Frank W. Benson

Frank Benson 1862-1951 Salem, Masschusetts. He was known as a painter of impressionist seascapes and landscapes, often with figures posed by his wife and children, and also numerous hunting scenes. He spent most of his life in the seaport town of Salem and loved trekking through the countryside for his subject matter, especially wildlife. He is credited with making the American sporting print a distinct art form and for being one of the outstanding 20th-century wildlife printmakers.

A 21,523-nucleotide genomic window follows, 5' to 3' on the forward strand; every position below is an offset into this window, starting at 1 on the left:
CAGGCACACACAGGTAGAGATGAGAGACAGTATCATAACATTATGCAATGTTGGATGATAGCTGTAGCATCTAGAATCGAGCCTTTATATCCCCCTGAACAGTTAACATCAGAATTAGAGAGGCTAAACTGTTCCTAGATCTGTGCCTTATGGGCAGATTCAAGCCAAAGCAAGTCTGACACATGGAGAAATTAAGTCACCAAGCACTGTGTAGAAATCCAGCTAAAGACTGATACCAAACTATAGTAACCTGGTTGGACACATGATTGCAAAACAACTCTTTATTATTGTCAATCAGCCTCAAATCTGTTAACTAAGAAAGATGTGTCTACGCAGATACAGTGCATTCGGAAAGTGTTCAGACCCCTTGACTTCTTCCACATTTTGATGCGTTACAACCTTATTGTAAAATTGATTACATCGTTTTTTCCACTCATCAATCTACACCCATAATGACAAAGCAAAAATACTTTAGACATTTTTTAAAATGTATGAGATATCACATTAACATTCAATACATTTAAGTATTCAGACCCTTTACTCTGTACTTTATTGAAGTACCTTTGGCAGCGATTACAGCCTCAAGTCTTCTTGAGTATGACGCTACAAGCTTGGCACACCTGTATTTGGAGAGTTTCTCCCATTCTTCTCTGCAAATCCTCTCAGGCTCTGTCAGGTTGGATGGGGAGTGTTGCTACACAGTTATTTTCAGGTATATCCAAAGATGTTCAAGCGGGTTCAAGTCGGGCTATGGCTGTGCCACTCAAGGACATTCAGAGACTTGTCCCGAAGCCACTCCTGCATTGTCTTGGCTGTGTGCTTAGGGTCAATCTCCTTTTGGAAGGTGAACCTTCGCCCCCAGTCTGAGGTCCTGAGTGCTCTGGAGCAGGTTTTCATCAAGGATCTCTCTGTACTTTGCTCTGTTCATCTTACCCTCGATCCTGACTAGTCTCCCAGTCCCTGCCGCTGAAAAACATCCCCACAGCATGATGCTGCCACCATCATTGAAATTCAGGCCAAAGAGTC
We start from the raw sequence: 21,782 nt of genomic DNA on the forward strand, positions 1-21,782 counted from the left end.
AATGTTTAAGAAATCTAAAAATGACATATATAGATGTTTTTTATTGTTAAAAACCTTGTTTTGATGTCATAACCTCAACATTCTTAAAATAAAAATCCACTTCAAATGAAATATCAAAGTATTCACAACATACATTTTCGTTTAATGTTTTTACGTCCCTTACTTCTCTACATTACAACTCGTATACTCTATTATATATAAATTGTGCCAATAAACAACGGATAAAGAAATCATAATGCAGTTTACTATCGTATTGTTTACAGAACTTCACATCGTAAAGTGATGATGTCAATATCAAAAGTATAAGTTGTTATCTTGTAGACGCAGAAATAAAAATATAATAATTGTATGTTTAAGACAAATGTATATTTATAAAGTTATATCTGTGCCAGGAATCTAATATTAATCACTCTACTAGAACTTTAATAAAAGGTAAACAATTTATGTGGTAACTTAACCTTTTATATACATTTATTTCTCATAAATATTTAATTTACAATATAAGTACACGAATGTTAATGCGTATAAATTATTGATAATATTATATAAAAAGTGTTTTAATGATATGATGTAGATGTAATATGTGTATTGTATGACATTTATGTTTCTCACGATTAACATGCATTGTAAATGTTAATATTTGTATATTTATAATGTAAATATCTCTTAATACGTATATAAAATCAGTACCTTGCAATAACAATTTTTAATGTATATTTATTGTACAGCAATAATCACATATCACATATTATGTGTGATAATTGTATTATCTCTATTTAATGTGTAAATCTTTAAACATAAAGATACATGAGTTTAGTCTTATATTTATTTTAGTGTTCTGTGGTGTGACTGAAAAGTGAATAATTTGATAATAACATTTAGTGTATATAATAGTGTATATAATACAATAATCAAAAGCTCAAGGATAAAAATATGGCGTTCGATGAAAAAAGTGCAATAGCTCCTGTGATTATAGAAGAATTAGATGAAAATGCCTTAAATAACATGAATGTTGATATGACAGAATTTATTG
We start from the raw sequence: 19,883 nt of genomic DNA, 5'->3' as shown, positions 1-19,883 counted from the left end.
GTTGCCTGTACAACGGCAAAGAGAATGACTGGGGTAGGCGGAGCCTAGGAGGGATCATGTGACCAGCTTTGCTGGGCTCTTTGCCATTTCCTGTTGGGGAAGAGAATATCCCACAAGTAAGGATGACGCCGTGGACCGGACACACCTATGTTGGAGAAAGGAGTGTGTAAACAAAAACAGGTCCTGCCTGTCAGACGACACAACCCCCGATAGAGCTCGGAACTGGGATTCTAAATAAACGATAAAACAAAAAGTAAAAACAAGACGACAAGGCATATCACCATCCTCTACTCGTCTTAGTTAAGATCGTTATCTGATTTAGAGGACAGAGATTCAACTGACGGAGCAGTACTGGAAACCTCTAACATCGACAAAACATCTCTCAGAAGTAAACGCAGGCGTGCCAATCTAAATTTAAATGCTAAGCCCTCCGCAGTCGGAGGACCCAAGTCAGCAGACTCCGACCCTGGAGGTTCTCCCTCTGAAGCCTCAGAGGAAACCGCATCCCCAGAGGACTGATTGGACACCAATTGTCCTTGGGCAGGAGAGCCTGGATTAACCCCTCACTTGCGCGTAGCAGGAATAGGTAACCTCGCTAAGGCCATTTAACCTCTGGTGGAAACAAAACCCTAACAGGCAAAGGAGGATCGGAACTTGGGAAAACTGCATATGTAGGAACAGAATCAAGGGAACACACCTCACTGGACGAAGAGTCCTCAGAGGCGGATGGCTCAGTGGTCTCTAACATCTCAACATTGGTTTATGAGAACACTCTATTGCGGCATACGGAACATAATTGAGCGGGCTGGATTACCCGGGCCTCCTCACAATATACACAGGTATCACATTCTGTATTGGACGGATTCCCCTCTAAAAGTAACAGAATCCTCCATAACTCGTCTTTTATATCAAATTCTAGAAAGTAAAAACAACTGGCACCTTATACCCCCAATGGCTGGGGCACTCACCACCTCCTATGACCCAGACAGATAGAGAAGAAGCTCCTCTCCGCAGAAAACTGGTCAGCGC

He was a teacher in Portland, Maine at The Society of Art, and in Boston at The Museum of Fine Arts, where he and his good friend Edmund Tarbell established it as a top-notch institution. He studied art in Boston at the Museum School of Fine Arts, and in 1883 in Paris with Gustave Boulanger and Jules Lefebvre at the Academie Julian during the French Impressionism movement. By the early 1900s, he had a very successful career and was a member of the Ten American Painters*, a prestigious group of early impressionists.

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